DWP No. 044



Alright, that’s enough unstructured writing for now. As the day(s) for LOVE dawn upon us, let’s get right to it and spread the love! To begin, in honor of Galentine’s Day, start off with the prompt below. Tomorrow, we’ll stay with the theme of LOVE, but we’ll work with a different facet.









  1. Joey, you were much too big for me but I didn’t care. How I love you. 110 pounds of beautiful black fur, your feet, your footsas, as big as frisbees and your relentless love. When I met you you barked. And you continued to bark. I miss your tummy tummy tum tum tums( “Joey, show me your tum-tum!” and you did.) You would also do a full frontal and loll out like a piece of gum.

    You were the junior lieutenant to the other half of our family, Stretch, always the loyal soldier to your fearless captain.

    “Stretch, there’s a squirrel! Stretch, I’ll get it for you!”

    You were the first dog who loved me for me, not for a handout or a handful of treats, a Lab- Newfoundland extraordinaire. When I walked into a room, you would wag your tail, hard, on the floor, so happy to see me. With you, I stopped worrying about dog drool flying everywhere like birthday confetti. I stopped worrying about dog hair clogging every vacuum cleaner around. I stopped caring about dog fur in the freezer, the microwave, and dishwasher. It was always Joey and Mary, true love forever.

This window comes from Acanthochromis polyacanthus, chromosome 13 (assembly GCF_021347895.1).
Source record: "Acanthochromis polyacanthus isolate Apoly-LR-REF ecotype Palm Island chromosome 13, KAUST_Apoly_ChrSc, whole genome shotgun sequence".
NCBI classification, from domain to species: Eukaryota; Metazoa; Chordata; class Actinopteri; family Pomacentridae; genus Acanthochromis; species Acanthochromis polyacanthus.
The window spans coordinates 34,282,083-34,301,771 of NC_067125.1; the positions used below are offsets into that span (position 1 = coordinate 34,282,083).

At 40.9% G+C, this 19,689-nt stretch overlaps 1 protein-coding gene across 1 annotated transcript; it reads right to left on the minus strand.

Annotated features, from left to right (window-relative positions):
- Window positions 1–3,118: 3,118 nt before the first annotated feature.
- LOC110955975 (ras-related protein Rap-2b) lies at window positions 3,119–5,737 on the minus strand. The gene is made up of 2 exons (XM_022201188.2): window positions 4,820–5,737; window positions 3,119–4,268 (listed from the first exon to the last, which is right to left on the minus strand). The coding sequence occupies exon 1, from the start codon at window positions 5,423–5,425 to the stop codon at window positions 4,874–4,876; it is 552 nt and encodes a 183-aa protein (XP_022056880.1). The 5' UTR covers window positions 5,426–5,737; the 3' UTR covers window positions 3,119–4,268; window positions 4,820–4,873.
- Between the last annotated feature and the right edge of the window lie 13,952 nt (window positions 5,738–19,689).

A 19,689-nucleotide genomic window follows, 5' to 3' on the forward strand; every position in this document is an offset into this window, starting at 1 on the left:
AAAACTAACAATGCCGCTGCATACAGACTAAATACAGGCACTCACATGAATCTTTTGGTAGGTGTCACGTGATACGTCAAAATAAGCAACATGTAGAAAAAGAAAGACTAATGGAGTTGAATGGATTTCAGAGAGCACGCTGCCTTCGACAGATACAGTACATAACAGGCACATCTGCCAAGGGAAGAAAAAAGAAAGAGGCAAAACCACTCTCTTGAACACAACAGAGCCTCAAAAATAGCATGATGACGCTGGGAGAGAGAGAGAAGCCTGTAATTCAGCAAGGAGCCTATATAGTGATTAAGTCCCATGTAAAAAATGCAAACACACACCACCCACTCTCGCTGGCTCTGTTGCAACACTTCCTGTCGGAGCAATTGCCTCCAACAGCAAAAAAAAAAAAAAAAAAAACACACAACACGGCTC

I miss you so.


  2. “All About That Hair”

    She’s my Golden Girl, and yet, to put that pressure on her is to ruin the thing that makes her shine so bright. Aware, intelligent, musical, quick, funny, smiley, bold, courageous, curious, with a hint of sass and a touch of rebel, she moves through the world with her head held high. Adventurous, easy going, cool, chill, friendly, generous, comfortable, she faces each day head first.
    Born to two opposites that indeed attracted each other, she equally splits the best of both parents. A self-proclaimed comic, her father laughs easily and often. A self-proclaimed reader, her mother keeps largely to herself but sees everything. And then the rounds of cancer treatments spared her life but kept the hair.
    Upon our first meeting, the hair was gently explained to me as a point of pride and embarrassment. She survived cancer, afterall, but in a society like South Korea, the difference something like hair can make on the psyche of a blossoming adolescent ought to have shaped much of how she felt about herself. Instead, her cancer does not define her. Her mother has worked hard to create a sense of normalcy around her hair. They shop for wigs like they’d shop for haircuts, and she gets a wig change about twice a year.
    Lately though, I’ve seen none of the wig and all of the hair. At first, she used to wear a little beanie in the winter instead of her wig, but then, she started to wear the beanie all the time. And then she swapped out the winter beanie for a little cyclist cap in the summer, and I haven’t seen her in her wig since. This was about two years ago, and I couldn’t help but feel that this tiny gesture—being able to see her with her natural hair sticking out from under a little hat—entitled me to some closeness with her as a friend.